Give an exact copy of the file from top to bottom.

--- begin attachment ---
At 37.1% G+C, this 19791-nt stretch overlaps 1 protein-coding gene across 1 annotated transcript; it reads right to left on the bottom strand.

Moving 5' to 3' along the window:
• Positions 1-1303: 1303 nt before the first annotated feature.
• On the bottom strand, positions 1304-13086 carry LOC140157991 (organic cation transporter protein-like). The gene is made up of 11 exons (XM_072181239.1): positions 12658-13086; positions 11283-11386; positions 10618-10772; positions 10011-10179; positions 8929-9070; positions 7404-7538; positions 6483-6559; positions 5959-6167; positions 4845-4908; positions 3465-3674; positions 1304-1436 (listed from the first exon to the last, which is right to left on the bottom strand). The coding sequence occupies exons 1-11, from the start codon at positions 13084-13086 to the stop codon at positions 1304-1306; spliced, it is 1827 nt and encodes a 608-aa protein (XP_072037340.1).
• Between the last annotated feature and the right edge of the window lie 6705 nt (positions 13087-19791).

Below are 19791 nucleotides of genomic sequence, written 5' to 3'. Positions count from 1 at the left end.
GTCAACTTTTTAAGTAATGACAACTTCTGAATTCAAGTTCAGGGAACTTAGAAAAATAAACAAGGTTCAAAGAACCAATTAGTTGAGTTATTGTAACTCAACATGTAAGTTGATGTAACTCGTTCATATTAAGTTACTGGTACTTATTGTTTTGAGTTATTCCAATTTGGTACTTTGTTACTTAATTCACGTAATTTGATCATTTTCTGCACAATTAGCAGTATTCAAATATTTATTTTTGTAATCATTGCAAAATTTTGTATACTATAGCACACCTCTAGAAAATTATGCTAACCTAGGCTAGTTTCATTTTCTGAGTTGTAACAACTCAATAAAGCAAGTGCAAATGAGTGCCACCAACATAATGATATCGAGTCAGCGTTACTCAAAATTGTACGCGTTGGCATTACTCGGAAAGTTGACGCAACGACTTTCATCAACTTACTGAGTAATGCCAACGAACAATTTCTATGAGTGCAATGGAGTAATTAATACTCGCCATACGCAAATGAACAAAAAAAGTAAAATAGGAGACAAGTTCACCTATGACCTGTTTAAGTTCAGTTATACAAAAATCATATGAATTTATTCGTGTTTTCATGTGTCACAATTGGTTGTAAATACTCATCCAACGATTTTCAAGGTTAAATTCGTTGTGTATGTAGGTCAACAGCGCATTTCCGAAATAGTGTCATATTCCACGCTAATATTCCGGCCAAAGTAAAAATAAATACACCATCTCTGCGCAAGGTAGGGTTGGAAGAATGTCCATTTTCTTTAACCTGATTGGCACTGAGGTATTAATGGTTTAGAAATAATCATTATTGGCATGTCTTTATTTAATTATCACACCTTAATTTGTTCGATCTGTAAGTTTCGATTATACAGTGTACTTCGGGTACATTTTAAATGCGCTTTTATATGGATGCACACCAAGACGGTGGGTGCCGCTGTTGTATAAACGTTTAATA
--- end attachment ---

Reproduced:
At 37.1% G+C, this 19791-nt stretch overlaps 1 protein-coding gene across 1 annotated transcript; it reads right to left on the bottom strand.

Moving 5' to 3' along the window:
• Positions 1-1303: 1303 nt before the first annotated feature.
• On the bottom strand, positions 1304-13086 carry LOC140157991 (organic cation transporter protein-like). The gene is made up of 11 exons (XM_072181239.1): positions 12658-13086; positions 11283-11386; positions 10618-10772; positions 10011-10179; positions 8929-9070; positions 7404-7538; positions 6483-6559; positions 5959-6167; positions 4845-4908; positions 3465-3674; positions 1304-1436 (listed from the first exon to the last, which is right to left on the bottom strand). The coding sequence occupies exons 1-11, from the start codon at positions 13084-13086 to the stop codon at positions 1304-1306; spliced, it is 1827 nt and encodes a 608-aa protein (XP_072037340.1).
• Between the last annotated feature and the right edge of the window lie 6705 nt (positions 13087-19791).

Below are 19791 nucleotides of genomic sequence, written 5' to 3'. Positions count from 1 at the left end.
GTCAACTTTTTAAGTAATGACAACTTCTGAATTCAAGTTCAGGGAACTTAGAAAAATAAACAAGGTTCAAAGAACCAATTAGTTGAGTTATTGTAACTCAACATGTAAGTTGATGTAACTCGTTCATATTAAGTTACTGGTACTTATTGTTTTGAGTTATTCCAATTTGGTACTTTGTTACTTAATTCACGTAATTTGATCATTTTCTGCACAATTAGCAGTATTCAAATATTTATTTTTGTAATCATTGCAAAATTTTGTATACTATAGCACACCTCTAGAAAATTATGCTAACCTAGGCTAGTTTCATTTTCTGAGTTGTAACAACTCAATAAAGCAAGTGCAAATGAGTGCCACCAACATAATGATATCGAGTCAGCGTTACTCAAAATTGTACGCGTTGGCATTACTCGGAAAGTTGACGCAACGACTTTCATCAACTTACTGAGTAATGCCAACGAACAATTTCTATGAGTGCAATGGAGTAATTAATACTCGCCATACGCAAATGAACAAAAAAAGTAAAATAGGAGACAAGTTCACCTATGACCTGTTTAAGTTCAGTTATACAAAAATCATATGAATTTATTCGTGTTTTCATGTGTCACAATTGGTTGTAAATACTCATCCAACGATTTTCAAGGTTAAATTCGTTGTGTATGTAGGTCAACAGCGCATTTCCGAAATAGTGTCATATTCCACGCTAATATTCCGGCCAAAGTAAAAATAAATACACCATCTCTGCGCAAGGTAGGGTTGGAAGAATGTCCATTTTCTTTAACCTGATTGGCACTGAGGTATTAATGGTTTAGAAATAATCATTATTGGCATGTCTTTATTTAATTATCACACCTTAATTTGTTCGATCTGTAAGTTTCGATTATACAGTGTACTTCGGGTACATTTTAAATGCGCTTTTATATGGATGCACACCAAGACGGTGGGTGCCGCTGTTGTATAAACGTTTAATA